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Gayle Laakmann McDowell: Cracking the Code of the Job Interview – #011 Lead U

Challenge The interview process offers a limited scope of employers, job candidates and company cultures. How do you know if you’re hiring the right person, or if the job is a fit for you?

Solution Since the job market has changed over the past several years, not only does it matter about what you ask, but how to ask about character, competency and chemistry as it relates to the company and the person you’re talking to.

We forget that how a piece of a person is glued together is the character structure that makes things succeed or fail. Integrity means to be integrated or whole, and what an interviewer needs to look for isn’t just about an IQ or talent. Look at someone who comes to the table with the whole deck of cards in all ways it’s related to the business and the personal and interpersonal sides of things that help people win. And remember the three Cs – Character, Chemistry Competency.

 

Guest Links 

Gayle Laakmann McDowell 

Links Mentioned in this Episode

Jeff Brown: The Importance of Having Trust in Life and Leadership – #010 Lead U 

Amy Morin: 13 Things Mentally Strong People Don’t Do and the Secret of Improvement – #009 Lead U 

Integrity by Dr. Henry Cloud

The Culture Map: Breaking Through the Invisible Boundaries of Global Business by Erin Meyer 

Yes Man by Danny Wallace 

Takeaways from this Episode

  1. Be prepared to talk about yourself. Interviews can be really specific, and if you prepare, you can answer the questions that start with, “Tell me about a time …” So, thoroughly consider your strengths and weaknesses, and gear your answers toward what that position looks for.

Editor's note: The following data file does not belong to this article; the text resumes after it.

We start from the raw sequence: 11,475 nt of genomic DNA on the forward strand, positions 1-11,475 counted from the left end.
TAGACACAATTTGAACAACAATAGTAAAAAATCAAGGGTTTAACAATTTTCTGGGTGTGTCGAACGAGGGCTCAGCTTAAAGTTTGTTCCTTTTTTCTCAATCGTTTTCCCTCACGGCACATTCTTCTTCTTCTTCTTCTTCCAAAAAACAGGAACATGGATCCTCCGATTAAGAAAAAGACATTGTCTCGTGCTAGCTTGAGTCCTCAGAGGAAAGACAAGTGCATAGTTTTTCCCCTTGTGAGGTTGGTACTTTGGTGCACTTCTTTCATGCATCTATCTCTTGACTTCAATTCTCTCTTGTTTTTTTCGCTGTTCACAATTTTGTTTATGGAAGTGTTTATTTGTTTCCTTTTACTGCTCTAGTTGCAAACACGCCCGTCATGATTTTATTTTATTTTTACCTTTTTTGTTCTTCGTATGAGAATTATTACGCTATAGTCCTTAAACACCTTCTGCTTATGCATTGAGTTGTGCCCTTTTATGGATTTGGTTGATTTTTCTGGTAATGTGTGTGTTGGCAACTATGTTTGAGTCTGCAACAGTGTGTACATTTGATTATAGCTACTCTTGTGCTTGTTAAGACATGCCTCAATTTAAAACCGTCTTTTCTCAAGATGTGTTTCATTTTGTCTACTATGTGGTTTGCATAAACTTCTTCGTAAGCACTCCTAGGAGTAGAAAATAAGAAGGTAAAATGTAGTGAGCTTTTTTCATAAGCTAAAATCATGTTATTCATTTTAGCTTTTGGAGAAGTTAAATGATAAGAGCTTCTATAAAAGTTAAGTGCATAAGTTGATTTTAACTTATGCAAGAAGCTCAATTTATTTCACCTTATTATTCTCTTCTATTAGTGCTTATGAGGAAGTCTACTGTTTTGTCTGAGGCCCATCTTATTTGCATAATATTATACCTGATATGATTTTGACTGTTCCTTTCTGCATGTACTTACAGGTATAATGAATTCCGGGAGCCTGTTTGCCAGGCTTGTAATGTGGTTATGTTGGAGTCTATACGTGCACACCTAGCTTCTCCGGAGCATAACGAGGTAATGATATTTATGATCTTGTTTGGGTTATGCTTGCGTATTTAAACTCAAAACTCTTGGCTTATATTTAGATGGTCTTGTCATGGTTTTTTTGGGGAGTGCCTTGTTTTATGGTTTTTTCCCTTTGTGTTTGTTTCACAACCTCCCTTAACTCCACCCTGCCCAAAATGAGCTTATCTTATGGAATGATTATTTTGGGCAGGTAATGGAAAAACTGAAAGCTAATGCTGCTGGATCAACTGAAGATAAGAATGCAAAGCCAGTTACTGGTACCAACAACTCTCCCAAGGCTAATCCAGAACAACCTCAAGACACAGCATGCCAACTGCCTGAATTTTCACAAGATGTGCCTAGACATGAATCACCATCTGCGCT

2. Don’t lie in an interview. It becomes problematic when someone says, “Well, it’s just an interview.” Because then it’s always “just something else. It’s not about what’s strategically best; it’s about who you want to be, because it’s beneficial to be the person who’s really honest. People will trust you more.
  3. As an interviewer, challenge the conclusions you come to. Don’t look into someone’s answers too much; you could misinterpret their intentions and look past what they could bring to your team.

Quotes from Gayle 

Ultimately, your job in the interview is not to answer the questions being asked. Your job in the interview is to communicate that you have the right skills and attributes that the interviewer is asking for. 

Interviewers are just people.

Everyone’s trustworthy when they’re willing to say good stuff about themselves. Where people show trustworthiness, where it’s actually interesting whether or not the person is trustworthy, is when they say bad things about themselves, or when bad things happen. That’s when trust matters. 

I don’t think interviewing is 50-50. I think you have to get an offer for any of your perspective to really matter.

Some of the best opportunities we’ve had in life were not predicted.

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